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Financial services firms reported 819 cyber incidents to the Financial Conduct Authority (FCA) in 2018, up from just 69 incidents in 2017, according to data obtained under the Freedom of Information Act by audit, tax and consulting firm RSM.
Retail banks were responsible for the greatest number of reports (486), accounting for almost 60% of the total. This was followed by wholesale financial markets on 115 reports and retail investment firms on 53.
The incidents were attributed mainly to third party failure (21%), hardware and software issues (19%) and change management (18%), with cyber attacks cited in only 11% of cases. Human error and process or control failure accounted for 6% and 5% of incidents respectively.
The FCA has recently warned of a significant rise in service outages and cyber attacks affecting financial services firms. It has also called on regulated firms to develop greater cyber resilience to prevent attacks and better operational resilience to recover from disruptions.
According to the FoI data obtained by RSM, there were 93 cyber attacks reported in 2018. Over half of these were phishing attacks, while 20% were ransomware attacks. Malware was cited in 17% of cyber attacks reported, while distributed denial of service (DDoS) attacks accounted for 11%.
Steve Snaith, a technology risk assurance partner at RSM said that while the huge jump in the number cyber incidents looks alarming, it is likely that this is due in part to firms being more proactive in reporting incidents to the regulator.
“It also reflects the increased onus on security and data breach reporting following the full implementation of the GDPR [EU General Data Protection Regulation] and recent FCA requirements.
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“However, we suspect that there is still a high level of under-reporting. Failure to report immediately to the FCA a significant attempted fraud against a firm via cyber attack could expose the firm to sanctions and penalties from the FCA,” he said.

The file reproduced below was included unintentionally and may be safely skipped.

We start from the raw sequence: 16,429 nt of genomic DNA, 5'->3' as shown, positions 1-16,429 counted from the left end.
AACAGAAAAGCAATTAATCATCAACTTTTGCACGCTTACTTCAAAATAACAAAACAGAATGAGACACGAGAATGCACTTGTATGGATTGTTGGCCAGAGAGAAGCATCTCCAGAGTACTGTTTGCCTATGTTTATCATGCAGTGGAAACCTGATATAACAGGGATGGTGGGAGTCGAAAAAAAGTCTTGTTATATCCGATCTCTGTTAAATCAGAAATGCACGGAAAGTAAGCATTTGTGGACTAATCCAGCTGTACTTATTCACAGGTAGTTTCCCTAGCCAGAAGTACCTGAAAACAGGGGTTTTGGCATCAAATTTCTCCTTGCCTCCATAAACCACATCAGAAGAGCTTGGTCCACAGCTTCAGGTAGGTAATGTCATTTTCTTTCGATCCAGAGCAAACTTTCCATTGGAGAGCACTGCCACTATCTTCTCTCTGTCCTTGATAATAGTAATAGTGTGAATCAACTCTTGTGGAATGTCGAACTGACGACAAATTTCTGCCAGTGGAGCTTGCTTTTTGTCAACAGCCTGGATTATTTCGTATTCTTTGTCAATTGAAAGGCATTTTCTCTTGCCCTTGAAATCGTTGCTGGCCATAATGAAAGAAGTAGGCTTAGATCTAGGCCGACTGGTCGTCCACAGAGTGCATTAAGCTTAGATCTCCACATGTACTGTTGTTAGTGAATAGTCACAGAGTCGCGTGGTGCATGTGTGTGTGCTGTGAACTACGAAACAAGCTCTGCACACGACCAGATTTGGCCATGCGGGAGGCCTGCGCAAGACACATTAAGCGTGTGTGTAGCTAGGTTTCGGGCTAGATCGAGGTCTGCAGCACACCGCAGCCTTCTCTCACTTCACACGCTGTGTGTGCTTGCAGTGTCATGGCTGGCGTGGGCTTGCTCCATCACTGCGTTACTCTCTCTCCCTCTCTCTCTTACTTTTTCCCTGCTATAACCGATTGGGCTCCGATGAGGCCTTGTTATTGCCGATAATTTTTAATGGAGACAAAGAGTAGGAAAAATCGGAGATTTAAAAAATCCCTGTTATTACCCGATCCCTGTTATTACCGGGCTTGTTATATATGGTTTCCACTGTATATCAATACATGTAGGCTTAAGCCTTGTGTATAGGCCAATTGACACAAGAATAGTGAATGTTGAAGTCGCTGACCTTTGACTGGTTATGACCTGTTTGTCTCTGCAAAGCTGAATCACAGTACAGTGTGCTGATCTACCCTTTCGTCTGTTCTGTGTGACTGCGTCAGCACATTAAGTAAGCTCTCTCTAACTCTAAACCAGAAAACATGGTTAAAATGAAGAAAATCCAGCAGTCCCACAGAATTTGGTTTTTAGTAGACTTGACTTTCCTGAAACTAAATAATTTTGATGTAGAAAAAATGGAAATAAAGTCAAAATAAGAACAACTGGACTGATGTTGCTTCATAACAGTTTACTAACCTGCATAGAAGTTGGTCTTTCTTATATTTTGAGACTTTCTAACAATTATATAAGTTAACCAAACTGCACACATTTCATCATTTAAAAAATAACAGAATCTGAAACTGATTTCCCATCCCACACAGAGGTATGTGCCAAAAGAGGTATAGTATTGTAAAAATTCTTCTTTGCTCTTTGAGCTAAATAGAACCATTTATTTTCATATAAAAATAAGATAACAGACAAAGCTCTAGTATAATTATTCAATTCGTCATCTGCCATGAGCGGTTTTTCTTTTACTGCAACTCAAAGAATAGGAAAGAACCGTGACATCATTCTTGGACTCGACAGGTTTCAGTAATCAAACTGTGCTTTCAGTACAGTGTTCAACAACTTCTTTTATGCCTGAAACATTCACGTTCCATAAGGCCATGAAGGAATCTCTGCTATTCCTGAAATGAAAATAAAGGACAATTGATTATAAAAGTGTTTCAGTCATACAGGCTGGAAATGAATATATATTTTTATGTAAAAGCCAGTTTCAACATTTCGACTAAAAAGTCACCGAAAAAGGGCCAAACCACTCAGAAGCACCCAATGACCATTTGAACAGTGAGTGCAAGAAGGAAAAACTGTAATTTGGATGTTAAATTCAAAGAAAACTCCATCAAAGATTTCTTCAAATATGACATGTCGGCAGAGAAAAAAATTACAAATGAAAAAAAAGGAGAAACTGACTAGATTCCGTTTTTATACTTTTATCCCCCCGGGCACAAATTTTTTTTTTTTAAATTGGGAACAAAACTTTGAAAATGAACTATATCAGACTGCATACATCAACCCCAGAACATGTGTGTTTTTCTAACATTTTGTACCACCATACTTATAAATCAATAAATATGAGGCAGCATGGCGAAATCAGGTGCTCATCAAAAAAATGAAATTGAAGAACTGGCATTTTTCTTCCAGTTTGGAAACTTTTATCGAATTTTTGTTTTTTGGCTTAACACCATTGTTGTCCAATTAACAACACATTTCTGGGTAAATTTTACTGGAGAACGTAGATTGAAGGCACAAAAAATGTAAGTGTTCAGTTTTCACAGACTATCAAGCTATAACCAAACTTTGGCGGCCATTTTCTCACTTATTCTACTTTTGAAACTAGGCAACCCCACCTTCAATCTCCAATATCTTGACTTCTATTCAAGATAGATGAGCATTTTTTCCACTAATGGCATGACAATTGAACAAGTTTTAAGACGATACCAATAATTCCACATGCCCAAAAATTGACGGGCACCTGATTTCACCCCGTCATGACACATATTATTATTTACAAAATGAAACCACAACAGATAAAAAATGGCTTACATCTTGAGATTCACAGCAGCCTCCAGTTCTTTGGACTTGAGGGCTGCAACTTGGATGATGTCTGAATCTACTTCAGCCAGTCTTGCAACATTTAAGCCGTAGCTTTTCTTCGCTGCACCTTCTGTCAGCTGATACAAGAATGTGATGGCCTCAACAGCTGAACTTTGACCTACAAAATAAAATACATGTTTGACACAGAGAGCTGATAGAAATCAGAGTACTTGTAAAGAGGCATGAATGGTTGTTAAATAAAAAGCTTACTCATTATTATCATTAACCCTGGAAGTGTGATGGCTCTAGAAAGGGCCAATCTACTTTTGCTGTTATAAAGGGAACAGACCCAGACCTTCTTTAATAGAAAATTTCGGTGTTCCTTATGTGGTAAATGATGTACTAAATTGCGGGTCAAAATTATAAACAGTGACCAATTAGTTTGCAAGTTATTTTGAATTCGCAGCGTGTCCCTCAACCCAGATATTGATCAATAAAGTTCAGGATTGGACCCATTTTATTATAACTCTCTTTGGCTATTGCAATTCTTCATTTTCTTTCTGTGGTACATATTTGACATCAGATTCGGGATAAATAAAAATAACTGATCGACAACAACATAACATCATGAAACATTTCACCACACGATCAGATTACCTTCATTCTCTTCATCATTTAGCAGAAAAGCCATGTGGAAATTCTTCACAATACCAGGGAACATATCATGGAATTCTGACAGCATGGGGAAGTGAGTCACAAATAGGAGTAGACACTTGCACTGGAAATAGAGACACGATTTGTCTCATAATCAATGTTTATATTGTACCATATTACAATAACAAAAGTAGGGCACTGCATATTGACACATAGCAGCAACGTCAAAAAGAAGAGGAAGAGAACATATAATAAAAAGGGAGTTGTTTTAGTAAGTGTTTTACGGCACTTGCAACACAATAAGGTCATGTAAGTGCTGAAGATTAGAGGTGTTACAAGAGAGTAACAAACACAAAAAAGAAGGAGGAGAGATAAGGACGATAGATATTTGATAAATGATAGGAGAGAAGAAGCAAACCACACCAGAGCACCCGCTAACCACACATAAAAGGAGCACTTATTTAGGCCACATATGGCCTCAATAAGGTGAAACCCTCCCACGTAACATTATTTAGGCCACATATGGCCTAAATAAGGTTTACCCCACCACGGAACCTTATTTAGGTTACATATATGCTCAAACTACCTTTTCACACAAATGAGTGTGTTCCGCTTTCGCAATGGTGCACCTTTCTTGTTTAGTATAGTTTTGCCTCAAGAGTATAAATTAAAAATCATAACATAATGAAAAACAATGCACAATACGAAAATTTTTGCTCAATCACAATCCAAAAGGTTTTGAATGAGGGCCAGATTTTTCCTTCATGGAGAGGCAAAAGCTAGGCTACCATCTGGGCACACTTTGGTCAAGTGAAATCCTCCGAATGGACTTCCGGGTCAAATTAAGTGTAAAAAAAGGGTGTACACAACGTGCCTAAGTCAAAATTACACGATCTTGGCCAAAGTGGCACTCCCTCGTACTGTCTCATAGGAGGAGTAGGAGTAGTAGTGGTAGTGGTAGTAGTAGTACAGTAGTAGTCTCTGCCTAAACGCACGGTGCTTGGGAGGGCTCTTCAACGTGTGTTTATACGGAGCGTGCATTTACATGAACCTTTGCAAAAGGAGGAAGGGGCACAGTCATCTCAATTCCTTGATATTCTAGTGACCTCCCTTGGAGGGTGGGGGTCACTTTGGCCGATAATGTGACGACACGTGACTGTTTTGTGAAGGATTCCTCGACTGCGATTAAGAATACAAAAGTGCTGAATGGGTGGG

As the FCA has previously pointed out, Snaith said eliminating the threat of cyber attacks is all but impossible.
“While the financial services sector emerged relatively unscathed from recent well-publicised attacks such as NotPetya, the sector should be wary of complacency given the inherent risk of cyber attacks that it faces,” he said.
The figures also underline the importance of organisations obtaining third party assurance of their partners’ cyber controls, said Snaith. “Moreover, the continued high proportion of successful phishing attacks highlights the need to continue to drive cyber risk awareness among staff.
“Interestingly, a high proportion of cyber events were linked to change management, highlighting the risk of changes to IT environments not being managed effectively, leading to consequent loss. The requirements for Privacy Impact Assessments as a formal requirement of GDPR [and the GDPR-aligned UK Data Protection Act] DPA2018 should hopefully drive a greater level of governance in this area,” he said.
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Overall, Snaith said there remain serious vulnerabilities across some financial services businesses when it comes to the effectiveness of their cyber controls. “More needs to be done to embed a cyber resilient culture and ensure effective incident reporting processes are in place,” he said.
UK law enforcement is also calling for improvements in cyber crime reporting. “It is crucial that businesses report cyber crime to us because every incident is an investigative opportunity,” Rob Jones, director of threat leadership at the UK National Crime Agency (NCA) told Computer Weekly.
“Failure to report creates an unpoliced space and a situation where incident response companies just sweep up the glass, but don’t deal with the underlying issue, which emboldens criminals,” he said. “As a result, the problem will continue and prevalence, severity and sophistication of attacks will increase.”
Nigel Hawthorn, data privacy expert at security firm McAfee said that it is widely recognised that cyber incidents were previously under-reported. “It's positive to see the [financial services] industry is now reporting issues so the sector can get the full picture and ensure steps are taken to better protect data and systems against current and emerging threats.
“Financial institutions must find the right combination of people, process and technology to protect themselves effectively from attacks and human error, detect any threats as soon as they appear and, if targeted, rapidly correct systems.
“This means redoubling efforts in training and managing user activities to quickly detect any unusual activity which may signal an attack as well as protecting against accidental errors from staff or partners. With the prospect of damaged customer trust and fines from the FCA or ICO [Information Commissioner’s Office] looming as the result of a data breach, the stakes have never been higher.”